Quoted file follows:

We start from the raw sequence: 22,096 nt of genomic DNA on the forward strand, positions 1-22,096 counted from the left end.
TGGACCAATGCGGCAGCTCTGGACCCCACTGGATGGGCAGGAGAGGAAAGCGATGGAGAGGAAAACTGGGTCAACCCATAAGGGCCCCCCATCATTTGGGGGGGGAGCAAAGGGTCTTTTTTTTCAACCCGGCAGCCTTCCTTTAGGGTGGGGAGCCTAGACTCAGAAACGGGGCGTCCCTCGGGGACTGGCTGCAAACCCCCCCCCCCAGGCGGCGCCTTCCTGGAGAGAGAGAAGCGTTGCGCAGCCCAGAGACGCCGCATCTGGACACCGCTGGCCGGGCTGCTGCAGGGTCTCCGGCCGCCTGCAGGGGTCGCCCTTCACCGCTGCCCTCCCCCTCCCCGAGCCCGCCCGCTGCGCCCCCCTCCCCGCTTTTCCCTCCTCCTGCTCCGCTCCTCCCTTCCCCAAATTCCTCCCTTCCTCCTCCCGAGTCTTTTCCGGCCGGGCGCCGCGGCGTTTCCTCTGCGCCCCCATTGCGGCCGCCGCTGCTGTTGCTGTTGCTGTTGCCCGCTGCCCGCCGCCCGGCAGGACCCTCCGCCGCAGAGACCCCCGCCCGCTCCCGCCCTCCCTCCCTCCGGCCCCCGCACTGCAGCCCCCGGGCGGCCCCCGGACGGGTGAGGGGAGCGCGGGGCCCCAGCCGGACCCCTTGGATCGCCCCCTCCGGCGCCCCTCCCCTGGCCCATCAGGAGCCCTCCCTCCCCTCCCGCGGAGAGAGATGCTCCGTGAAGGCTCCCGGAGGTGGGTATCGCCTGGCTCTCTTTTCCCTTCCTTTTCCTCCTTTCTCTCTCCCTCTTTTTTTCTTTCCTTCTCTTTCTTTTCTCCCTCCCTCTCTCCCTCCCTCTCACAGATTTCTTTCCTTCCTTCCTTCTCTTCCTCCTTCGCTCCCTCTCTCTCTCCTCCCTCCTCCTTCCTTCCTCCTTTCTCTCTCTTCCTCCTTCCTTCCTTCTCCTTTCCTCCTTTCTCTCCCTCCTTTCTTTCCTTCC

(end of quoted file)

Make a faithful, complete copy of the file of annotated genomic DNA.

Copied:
We start from the raw sequence: 22,096 nt of genomic DNA on the forward strand, positions 1-22,096 counted from the left end.
TGGACCAATGCGGCAGCTCTGGACCCCACTGGATGGGCAGGAGAGGAAAGCGATGGAGAGGAAAACTGGGTCAACCCATAAGGGCCCCCCATCATTTGGGGGGGGAGCAAAGGGTCTTTTTTTTCAACCCGGCAGCCTTCCTTTAGGGTGGGGAGCCTAGACTCAGAAACGGGGCGTCCCTCGGGGACTGGCTGCAAACCCCCCCCCCCAGGCGGCGCCTTCCTGGAGAGAGAGAAGCGTTGCGCAGCCCAGAGACGCCGCATCTGGACACCGCTGGCCGGGCTGCTGCAGGGTCTCCGGCCGCCTGCAGGGGTCGCCCTTCACCGCTGCCCTCCCCCTCCCCGAGCCCGCCCGCTGCGCCCCCCTCCCCGCTTTTCCCTCCTCCTGCTCCGCTCCTCCCTTCCCCAAATTCCTCCCTTCCTCCTCCCGAGTCTTTTCCGGCCGGGCGCCGCGGCGTTTCCTCTGCGCCCCCATTGCGGCCGCCGCTGCTGTTGCTGTTGCTGTTGCCCGCTGCCCGCCGCCCGGCAGGACCCTCCGCCGCAGAGACCCCCGCCCGCTCCCGCCCTCCCTCCCTCCGGCCCCCGCACTGCAGCCCCCGGGCGGCCCCCGGACGGGTGAGGGGAGCGCGGGGCCCCAGCCGGACCCCTTGGATCGCCCCCTCCGGCGCCCCTCCCCTGGCCCATCAGGAGCCCTCCCTCCCCTCCCGCGGAGAGAGATGCTCCGTGAAGGCTCCCGGAGGTGGGTATCGCCTGGCTCTCTTTTCCCTTCCTTTTCCTCCTTTCTCTCTCCCTCTTTTTTTCTTTCCTTCTCTTTCTTTTCTCCCTCCCTCTCTCCCTCCCTCTCACAGATTTCTTTCCTTCCTTCCTTCTCTTCCTCCTTCGCTCCCTCTCTCTCTCCTCCCTCCTCCTTCCTTCCTCCTTTCTCTCTCTTCCTCCTTCCTTCCTTCTCCTTTCCTCCTTTCTCTCCCTCCTTTCTTTCCTTCC